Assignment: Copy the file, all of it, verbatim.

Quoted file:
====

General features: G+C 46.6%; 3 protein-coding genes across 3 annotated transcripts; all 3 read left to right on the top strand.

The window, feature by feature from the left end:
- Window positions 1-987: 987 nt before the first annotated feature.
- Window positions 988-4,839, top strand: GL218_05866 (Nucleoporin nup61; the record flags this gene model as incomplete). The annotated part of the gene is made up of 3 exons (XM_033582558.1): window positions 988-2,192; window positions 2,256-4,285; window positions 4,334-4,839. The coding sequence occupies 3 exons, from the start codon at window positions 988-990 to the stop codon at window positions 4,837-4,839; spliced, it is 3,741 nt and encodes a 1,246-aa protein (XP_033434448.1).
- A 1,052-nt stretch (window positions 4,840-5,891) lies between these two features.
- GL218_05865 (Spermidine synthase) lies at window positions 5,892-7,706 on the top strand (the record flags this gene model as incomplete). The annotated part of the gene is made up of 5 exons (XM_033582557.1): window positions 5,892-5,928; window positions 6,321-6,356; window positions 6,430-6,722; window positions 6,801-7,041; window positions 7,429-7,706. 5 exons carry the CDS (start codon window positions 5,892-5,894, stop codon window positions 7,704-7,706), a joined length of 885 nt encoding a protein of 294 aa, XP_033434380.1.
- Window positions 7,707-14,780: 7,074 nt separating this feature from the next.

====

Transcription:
General features: G+C 46.6%; 3 protein-coding genes across 3 annotated transcripts; all 3 read left to right on the top strand.

The window, feature by feature from the left end:
- Window positions 1-987: 987 nt before the first annotated feature.
- Window positions 988-4,839, top strand: GL218_05866 (Nucleoporin nup61; the record flags this gene model as incomplete). The annotated part of the gene is made up of 3 exons (XM_033582558.1): window positions 988-2,192; window positions 2,256-4,285; window positions 4,334-4,839. The coding sequence occupies 3 exons, from the start codon at window positions 988-990 to the stop codon at window positions 4,837-4,839; spliced, it is 3,741 nt and encodes a 1,246-aa protein (XP_033434448.1).
- A 1,052-nt stretch (window positions 4,840-5,891) lies between these two features.
- GL218_05865 (Spermidine synthase) lies at window positions 5,892-7,706 on the top strand (the record flags this gene model as incomplete). The annotated part of the gene is made up of 5 exons (XM_033582557.1): window positions 5,892-5,928; window positions 6,321-6,356; window positions 6,430-6,722; window positions 6,801-7,041; window positions 7,429-7,706. 5 exons carry the CDS (start codon window positions 5,892-5,894, stop codon window positions 7,704-7,706), a joined length of 885 nt encoding a protein of 294 aa, XP_033434380.1.
- Window positions 7,707-14,780: 7,074 nt separating this feature from the next.